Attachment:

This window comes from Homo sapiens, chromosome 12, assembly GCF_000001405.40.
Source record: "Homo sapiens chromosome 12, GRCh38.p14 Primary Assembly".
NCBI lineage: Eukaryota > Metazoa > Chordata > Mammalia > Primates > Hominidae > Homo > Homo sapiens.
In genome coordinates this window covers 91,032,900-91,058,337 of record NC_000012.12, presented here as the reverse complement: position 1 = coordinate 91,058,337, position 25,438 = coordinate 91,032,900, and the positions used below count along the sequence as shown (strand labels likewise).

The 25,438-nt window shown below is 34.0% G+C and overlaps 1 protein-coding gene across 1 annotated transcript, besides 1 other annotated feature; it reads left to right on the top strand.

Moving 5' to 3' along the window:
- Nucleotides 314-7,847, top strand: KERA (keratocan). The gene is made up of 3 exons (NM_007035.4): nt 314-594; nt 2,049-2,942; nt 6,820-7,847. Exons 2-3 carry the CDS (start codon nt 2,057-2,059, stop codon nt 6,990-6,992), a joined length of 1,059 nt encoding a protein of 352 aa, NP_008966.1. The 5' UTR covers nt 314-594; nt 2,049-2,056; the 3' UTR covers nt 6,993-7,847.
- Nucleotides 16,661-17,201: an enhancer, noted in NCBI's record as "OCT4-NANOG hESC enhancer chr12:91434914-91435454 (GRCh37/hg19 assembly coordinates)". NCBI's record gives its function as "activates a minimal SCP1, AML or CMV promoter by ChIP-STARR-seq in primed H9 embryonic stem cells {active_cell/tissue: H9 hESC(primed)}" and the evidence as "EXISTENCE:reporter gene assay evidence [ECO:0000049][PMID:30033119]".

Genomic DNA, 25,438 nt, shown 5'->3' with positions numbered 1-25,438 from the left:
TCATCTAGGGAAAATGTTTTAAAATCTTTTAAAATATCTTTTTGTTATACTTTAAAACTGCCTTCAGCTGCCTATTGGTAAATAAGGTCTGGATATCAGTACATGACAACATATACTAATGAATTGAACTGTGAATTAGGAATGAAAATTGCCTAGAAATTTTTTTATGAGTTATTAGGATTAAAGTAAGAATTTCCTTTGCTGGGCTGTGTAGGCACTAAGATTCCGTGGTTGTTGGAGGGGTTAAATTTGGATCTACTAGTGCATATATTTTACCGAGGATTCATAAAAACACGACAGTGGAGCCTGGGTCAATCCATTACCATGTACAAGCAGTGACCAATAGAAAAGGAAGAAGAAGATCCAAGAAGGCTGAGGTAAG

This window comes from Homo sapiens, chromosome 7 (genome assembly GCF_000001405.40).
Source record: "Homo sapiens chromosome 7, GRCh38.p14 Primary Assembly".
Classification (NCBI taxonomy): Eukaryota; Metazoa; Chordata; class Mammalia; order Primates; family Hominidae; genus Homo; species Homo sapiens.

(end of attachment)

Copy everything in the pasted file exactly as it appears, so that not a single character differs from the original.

This window comes from Homo sapiens, chromosome 12, assembly GCF_000001405.40.
Source record: "Homo sapiens chromosome 12, GRCh38.p14 Primary Assembly".
NCBI lineage: Eukaryota > Metazoa > Chordata > Mammalia > Primates > Hominidae > Homo > Homo sapiens.
In genome coordinates this window covers 91,032,900-91,058,337 of record NC_000012.12, presented here as the reverse complement: position 1 = coordinate 91,058,337, position 25,438 = coordinate 91,032,900, and the positions used below count along the sequence as shown (strand labels likewise).

The 25,438-nt window shown below is 34.0% G+C and overlaps 1 protein-coding gene across 1 annotated transcript, besides 1 other annotated feature; it reads left to right on the top strand.

Moving 5' to 3' along the window:
- Nucleotides 314-7,847, top strand: KERA (keratocan). The gene is made up of 3 exons (NM_007035.4): nt 314-594; nt 2,049-2,942; nt 6,820-7,847. Exons 2-3 carry the CDS (start codon nt 2,057-2,059, stop codon nt 6,990-6,992), a joined length of 1,059 nt encoding a protein of 352 aa, NP_008966.1. The 5' UTR covers nt 314-594; nt 2,049-2,056; the 3' UTR covers nt 6,993-7,847.
- Nucleotides 16,661-17,201: an enhancer, noted in NCBI's record as "OCT4-NANOG hESC enhancer chr12:91434914-91435454 (GRCh37/hg19 assembly coordinates)". NCBI's record gives its function as "activates a minimal SCP1, AML or CMV promoter by ChIP-STARR-seq in primed H9 embryonic stem cells {active_cell/tissue: H9 hESC(primed)}" and the evidence as "EXISTENCE:reporter gene assay evidence [ECO:0000049][PMID:30033119]".

Genomic DNA, 25,438 nt, shown 5'->3' with positions numbered 1-25,438 from the left:
TCATCTAGGGAAAATGTTTTAAAATCTTTTAAAATATCTTTTTGTTATACTTTAAAACTGCCTTCAGCTGCCTATTGGTAAATAAGGTCTGGATATCAGTACATGACAACATATACTAATGAATTGAACTGTGAATTAGGAATGAAAATTGCCTAGAAATTTTTTTATGAGTTATTAGGATTAAAGTAAGAATTTCCTTTGCTGGGCTGTGTAGGCACTAAGATTCCGTGGTTGTTGGAGGGGTTAAATTTGGATCTACTAGTGCATATATTTTACCGAGGATTCATAAAAACACGACAGTGGAGCCTGGGTCAATCCATTACCATGTACAAGCAGTGACCAATAGAAAAGGAAGAAGAAGATCCAAGAAGGCTGAGGTAAG

This window comes from Homo sapiens, chromosome 7 (genome assembly GCF_000001405.40).
Source record: "Homo sapiens chromosome 7, GRCh38.p14 Primary Assembly".
Classification (NCBI taxonomy): Eukaryota; Metazoa; Chordata; class Mammalia; order Primates; family Hominidae; genus Homo; species Homo sapiens.